The ability to communicate usually presupposes a common language, but there are enough similarities for Danish, Norwegian and Swedish speakers to understand each other. For historical reasons, Danish has enjoyed a strong position as a foreign language in Iceland, and Swedish is one of Finland’s two official languages. As part of the same kingdom, Danish is strong in Greenland and the Faroe Islands. Swedish is the official language.
Responsibility for Nordic language work is divided between two different councils of ministers. The main responsibility lies with the Nordic Council of Ministers for Education and Research (MR-U). The Nordic Council of Ministers for Culture (MR-K) has sectoral responsibility for language co-operation. Both of them prioritise the Nordic language community and have children and young people as one of the target groups in their work programmes. Indeed, the Council of Ministers also has children and young people as one of its inter-sectoral priorities.
The main source of regulation for language co-operation consists of the four agreements: the Helsinki Treaty, the Cultural Agreement, the Language Declaration and the Nordic Language Convention.
The Helsinki Treaty states that the Nordic countries must seek to preserve and develop co-operation in the legal, cultural, social and economic spheres, as well as in the areas of infrastructure and environmental protection. Regarding mutual language understanding in the Nordic Region, Article 8 states that “Educational provision in the schools of each of the Nordic countries shall include an appropriate measure of instruction in the languages, cultures and general social conditions of the other Nordic countries, .[...]”.
Similarly, the Cultural Agreement is based on an objective of enhancing and intensifying co-operation between the Nordic countries – in this case, in the cultural sphere. The purpose of the agreement is to help increase the overall impact of national investment in education, research and other cultural activities, and ensure that the countries work together to develop the Nordic cultural community, e.g. by “promoting teaching in the other Nordic countries’ languages, cultures and social conditions [...]”.
The Language Declaration (the Declaration on Nordic Language Policy) defines priorities for each country’s national work on language policy. In other words, it points in an overall direction, but each country has its own responsibilities at national level. Different national considerations mean, therefore, that not all of the countries focus on the same issues at the same time. The declaration focuses on the following areas of language policy: teaching in Scandinavian languages as neighbouring languages and as foreign languages; parallel language use between English and the main Nordic languages; the multilingual society and multilingual citizens; and the language of official agencies (plain language use). Every two years, the Council of Ministers submits a report to the Nordic Council on how the countries have followed up on the Language Declaration.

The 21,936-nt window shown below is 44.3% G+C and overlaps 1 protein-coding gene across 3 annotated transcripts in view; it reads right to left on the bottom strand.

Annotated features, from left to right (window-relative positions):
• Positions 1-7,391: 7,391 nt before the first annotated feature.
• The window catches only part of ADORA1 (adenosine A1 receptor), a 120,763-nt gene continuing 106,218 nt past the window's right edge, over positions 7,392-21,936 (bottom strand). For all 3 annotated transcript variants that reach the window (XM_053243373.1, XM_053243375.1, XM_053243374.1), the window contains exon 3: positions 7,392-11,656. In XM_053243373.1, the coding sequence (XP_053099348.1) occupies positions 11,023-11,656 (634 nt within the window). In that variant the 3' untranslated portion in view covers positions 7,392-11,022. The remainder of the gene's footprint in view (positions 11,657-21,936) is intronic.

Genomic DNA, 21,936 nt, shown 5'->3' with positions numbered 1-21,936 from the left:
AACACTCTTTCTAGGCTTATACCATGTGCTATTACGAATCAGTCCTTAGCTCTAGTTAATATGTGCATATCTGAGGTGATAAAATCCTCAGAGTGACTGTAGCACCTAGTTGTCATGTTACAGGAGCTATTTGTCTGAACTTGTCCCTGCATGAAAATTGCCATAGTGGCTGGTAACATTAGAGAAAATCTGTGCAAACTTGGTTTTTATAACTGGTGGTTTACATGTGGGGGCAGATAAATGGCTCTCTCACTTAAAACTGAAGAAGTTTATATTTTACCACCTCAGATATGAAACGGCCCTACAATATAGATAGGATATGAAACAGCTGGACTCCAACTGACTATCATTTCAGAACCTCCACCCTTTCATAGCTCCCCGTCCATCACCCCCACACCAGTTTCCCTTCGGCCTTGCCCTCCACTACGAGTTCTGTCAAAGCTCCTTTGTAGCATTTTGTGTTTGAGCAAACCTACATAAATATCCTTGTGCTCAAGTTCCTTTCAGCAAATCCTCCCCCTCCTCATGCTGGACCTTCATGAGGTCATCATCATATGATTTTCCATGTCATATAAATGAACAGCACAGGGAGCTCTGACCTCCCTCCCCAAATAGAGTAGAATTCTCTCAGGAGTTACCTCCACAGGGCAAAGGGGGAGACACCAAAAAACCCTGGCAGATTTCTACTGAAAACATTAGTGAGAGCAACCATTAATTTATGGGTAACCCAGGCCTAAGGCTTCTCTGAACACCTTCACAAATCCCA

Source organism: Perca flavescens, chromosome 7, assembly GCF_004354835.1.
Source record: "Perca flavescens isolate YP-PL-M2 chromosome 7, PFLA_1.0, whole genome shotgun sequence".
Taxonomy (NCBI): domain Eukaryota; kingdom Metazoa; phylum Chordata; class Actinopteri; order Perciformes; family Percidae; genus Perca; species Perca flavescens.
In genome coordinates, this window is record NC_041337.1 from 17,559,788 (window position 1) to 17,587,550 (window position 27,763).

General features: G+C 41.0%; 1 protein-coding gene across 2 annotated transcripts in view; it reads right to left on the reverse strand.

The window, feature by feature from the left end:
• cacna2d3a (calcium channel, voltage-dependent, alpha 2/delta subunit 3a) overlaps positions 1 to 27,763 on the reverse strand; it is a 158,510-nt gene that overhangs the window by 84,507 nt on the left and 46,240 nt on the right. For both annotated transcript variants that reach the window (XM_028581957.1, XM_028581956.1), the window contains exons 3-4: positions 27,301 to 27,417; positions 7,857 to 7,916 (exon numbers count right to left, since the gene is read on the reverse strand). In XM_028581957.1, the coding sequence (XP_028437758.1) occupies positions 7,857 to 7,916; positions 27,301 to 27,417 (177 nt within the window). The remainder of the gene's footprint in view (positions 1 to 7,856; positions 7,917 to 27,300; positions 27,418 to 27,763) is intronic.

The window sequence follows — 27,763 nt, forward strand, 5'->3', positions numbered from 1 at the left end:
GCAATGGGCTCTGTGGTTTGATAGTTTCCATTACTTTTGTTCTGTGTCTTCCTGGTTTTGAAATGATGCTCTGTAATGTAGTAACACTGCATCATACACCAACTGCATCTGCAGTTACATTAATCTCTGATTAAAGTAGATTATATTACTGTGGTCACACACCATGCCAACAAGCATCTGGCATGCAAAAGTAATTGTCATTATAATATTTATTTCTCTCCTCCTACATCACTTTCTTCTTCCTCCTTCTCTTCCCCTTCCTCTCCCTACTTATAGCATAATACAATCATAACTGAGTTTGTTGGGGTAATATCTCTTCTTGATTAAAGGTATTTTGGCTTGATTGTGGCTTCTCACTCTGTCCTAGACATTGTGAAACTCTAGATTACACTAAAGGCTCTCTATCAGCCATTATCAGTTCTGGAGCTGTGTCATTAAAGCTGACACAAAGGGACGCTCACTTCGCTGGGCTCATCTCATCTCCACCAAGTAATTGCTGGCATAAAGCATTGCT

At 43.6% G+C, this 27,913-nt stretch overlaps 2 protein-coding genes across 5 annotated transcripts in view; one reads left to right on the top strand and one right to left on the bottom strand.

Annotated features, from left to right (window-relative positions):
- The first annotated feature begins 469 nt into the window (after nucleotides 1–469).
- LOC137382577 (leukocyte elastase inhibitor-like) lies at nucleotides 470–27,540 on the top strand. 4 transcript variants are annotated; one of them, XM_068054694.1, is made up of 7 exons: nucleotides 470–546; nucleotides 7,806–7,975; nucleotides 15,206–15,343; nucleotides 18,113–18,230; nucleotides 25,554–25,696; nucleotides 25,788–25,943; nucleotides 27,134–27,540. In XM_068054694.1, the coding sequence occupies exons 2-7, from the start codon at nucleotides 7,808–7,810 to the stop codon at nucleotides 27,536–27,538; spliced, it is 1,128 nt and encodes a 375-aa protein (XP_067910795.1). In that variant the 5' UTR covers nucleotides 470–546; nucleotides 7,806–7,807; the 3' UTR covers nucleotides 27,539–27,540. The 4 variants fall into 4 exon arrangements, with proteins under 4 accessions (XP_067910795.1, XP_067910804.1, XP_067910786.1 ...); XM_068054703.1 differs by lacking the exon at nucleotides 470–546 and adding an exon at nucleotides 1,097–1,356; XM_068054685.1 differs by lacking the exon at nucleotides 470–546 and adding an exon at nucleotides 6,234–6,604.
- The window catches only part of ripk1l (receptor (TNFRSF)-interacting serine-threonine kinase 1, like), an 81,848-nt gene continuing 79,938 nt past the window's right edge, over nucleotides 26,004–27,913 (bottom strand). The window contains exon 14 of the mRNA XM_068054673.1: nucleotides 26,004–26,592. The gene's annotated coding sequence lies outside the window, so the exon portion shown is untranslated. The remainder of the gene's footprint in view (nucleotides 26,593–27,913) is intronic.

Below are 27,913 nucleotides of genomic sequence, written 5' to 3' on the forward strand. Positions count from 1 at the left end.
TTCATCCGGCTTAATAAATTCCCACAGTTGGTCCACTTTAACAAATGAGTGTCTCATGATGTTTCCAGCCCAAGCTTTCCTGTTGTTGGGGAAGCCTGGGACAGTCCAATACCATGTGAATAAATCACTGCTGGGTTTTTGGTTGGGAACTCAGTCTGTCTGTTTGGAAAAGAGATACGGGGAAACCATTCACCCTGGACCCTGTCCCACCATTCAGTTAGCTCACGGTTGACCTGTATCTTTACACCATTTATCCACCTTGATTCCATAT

The Nordic Language Convention also applies. The Convention, which entered into force in 1987, is legally binding for all five Nordic countries. The Convention is aimed at governments. Its purpose is to help ensure that Nordic citizens, in certain contexts, are able to communicate in their own languages with official bodies in other Nordic countries. Responsibility for following up on the provisions in the Convention rests with the appropriate national agencies, while national legislation safeguards individual rights.
Responsibility for co-ordinating Nordic language co-operation in the education sector lies with Nordic Language Co-ordination (NOSK). For the period 2014–18, the actual work is being organised by the Federation of the Norden Associations. The expert group Nordic Language Council (ENS) assures the quality of the work. The ENS website provides information about the expert group and stakeholders and about activities such as Nordic Courses in Languages and Literature (Nordkurs), Nordic Languages (Nordspråk), the Nordic Gems courses for student teachers, the Nordic Language Pilots, the Network of Nordic Language Councils, the Nordic Sign Language Network and the Nordic group for parallel language use.
Funding for language projects
Several funding options are available for language-related projects in the Nordic Region.
Stakeholders in the Nordic and Baltic countries can apply to the Nordplus programme.
Nordic Culture Point is responsible for the administration of the culture sector’s various funding schemes, several of which can be relevant sources of funding for language projects. These are:
- The Culture and Arts Programme, which funds innovative projects of high quality
- The Nordic-Baltic Mobility Programme for Culture, which provides funding for collaborative projects between the Nordic and Baltic countries.
Culture and language projects in which children and young people are directly involved in the planning and implementation may also apply for funding from NORDBUK or VOLT.
In some cases, it may be relevant to apply for funding for language projects.
The Nordic Council of Ministers’ action plan for Vision 2030
The action plan describes how the Nordic Council of Ministers will work to achieve the objectives of the vision through a series of initiatives linked to the vision’s three strategic priorities: a green Nordic Region, a competitive Nordic Region, and a socially sustainable Nordic Region. There are 12 objectives linked to the strategic priorities. The strategic priorities and objectives govern all the activities of the Nordic Council of Ministers over the next four years. The action plan is divided into 12 sections, each one linked to one of the 12 objectives.